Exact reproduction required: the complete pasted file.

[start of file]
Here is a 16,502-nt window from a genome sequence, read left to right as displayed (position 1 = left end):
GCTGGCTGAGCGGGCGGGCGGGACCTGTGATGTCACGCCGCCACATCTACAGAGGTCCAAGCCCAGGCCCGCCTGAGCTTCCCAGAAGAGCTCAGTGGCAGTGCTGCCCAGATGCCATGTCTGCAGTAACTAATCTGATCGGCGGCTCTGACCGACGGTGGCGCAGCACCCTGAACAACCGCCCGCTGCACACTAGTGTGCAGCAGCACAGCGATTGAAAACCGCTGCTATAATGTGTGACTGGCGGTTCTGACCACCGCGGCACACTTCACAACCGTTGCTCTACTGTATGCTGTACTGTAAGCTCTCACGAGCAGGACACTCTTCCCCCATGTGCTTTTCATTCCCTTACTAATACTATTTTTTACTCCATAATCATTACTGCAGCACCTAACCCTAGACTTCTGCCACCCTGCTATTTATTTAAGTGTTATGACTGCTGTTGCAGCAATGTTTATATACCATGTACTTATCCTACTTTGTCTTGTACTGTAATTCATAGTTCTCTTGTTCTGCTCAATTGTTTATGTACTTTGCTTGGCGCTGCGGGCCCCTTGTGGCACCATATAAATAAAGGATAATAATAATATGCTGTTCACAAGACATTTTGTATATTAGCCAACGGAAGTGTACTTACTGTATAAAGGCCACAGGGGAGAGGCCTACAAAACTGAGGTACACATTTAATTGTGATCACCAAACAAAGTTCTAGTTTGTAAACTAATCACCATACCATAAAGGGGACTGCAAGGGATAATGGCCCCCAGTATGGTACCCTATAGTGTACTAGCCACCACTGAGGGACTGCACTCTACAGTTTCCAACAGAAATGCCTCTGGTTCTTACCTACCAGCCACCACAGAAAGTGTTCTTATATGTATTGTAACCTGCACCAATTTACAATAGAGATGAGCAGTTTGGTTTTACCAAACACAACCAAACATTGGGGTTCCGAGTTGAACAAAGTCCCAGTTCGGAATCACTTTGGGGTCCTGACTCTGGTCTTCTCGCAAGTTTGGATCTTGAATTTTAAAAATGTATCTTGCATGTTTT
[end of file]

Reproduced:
Here is a 16,502-nt window from a genome sequence, read left to right as displayed (position 1 = left end):
GCTGGCTGAGCGGGCGGGCGGGACCTGTGATGTCACGCCGCCACATCTACAGAGGTCCAAGCCCAGGCCCGCCTGAGCTTCCCAGAAGAGCTCAGTGGCAGTGCTGCCCAGATGCCATGTCTGCAGTAACTAATCTGATCGGCGGCTCTGACCGACGGTGGCGCAGCACCCTGAACAACCGCCCGCTGCACACTAGTGTGCAGCAGCACAGCGATTGAAAACCGCTGCTATAATGTGTGACTGGCGGTTCTGACCACCGCGGCACACTTCACAACCGTTGCTCTACTGTATGCTGTACTGTAAGCTCTCACGAGCAGGACACTCTTCCCCCATGTGCTTTTCATTCCCTTACTAATACTATTTTTTACTCCATAATCATTACTGCAGCACCTAACCCTAGACTTCTGCCACCCTGCTATTTATTTAAGTGTTATGACTGCTGTTGCAGCAATGTTTATATACCATGTACTTATCCTACTTTGTCTTGTACTGTAATTCATAGTTCTCTTGTTCTGCTCAATTGTTTATGTACTTTGCTTGGCGCTGCGGGCCCCTTGTGGCACCATATAAATAAAGGATAATAATAATATGCTGTTCACAAGACATTTTGTATATTAGCCAACGGAAGTGTACTTACTGTATAAAGGCCACAGGGGAGAGGCCTACAAAACTGAGGTACACATTTAATTGTGATCACCAAACAAAGTTCTAGTTTGTAAACTAATCACCATACCATAAAGGGGACTGCAAGGGATAATGGCCCCCAGTATGGTACCCTATAGTGTACTAGCCACCACTGAGGGACTGCACTCTACAGTTTCCAACAGAAATGCCTCTGGTTCTTACCTACCAGCCACCACAGAAAGTGTTCTTATATGTATTGTAACCTGCACCAATTTACAATAGAGATGAGCAGTTTGGTTTTACCAAACACAACCAAACATTGGGGTTCCGAGTTGAACAAAGTCCCAGTTCGGAATCACTTTGGGGTCCTGACTCTGGTCTTCTCGCAAGTTTGGATCTTGAATTTTAAAAATGTATCTTGCATGTTTT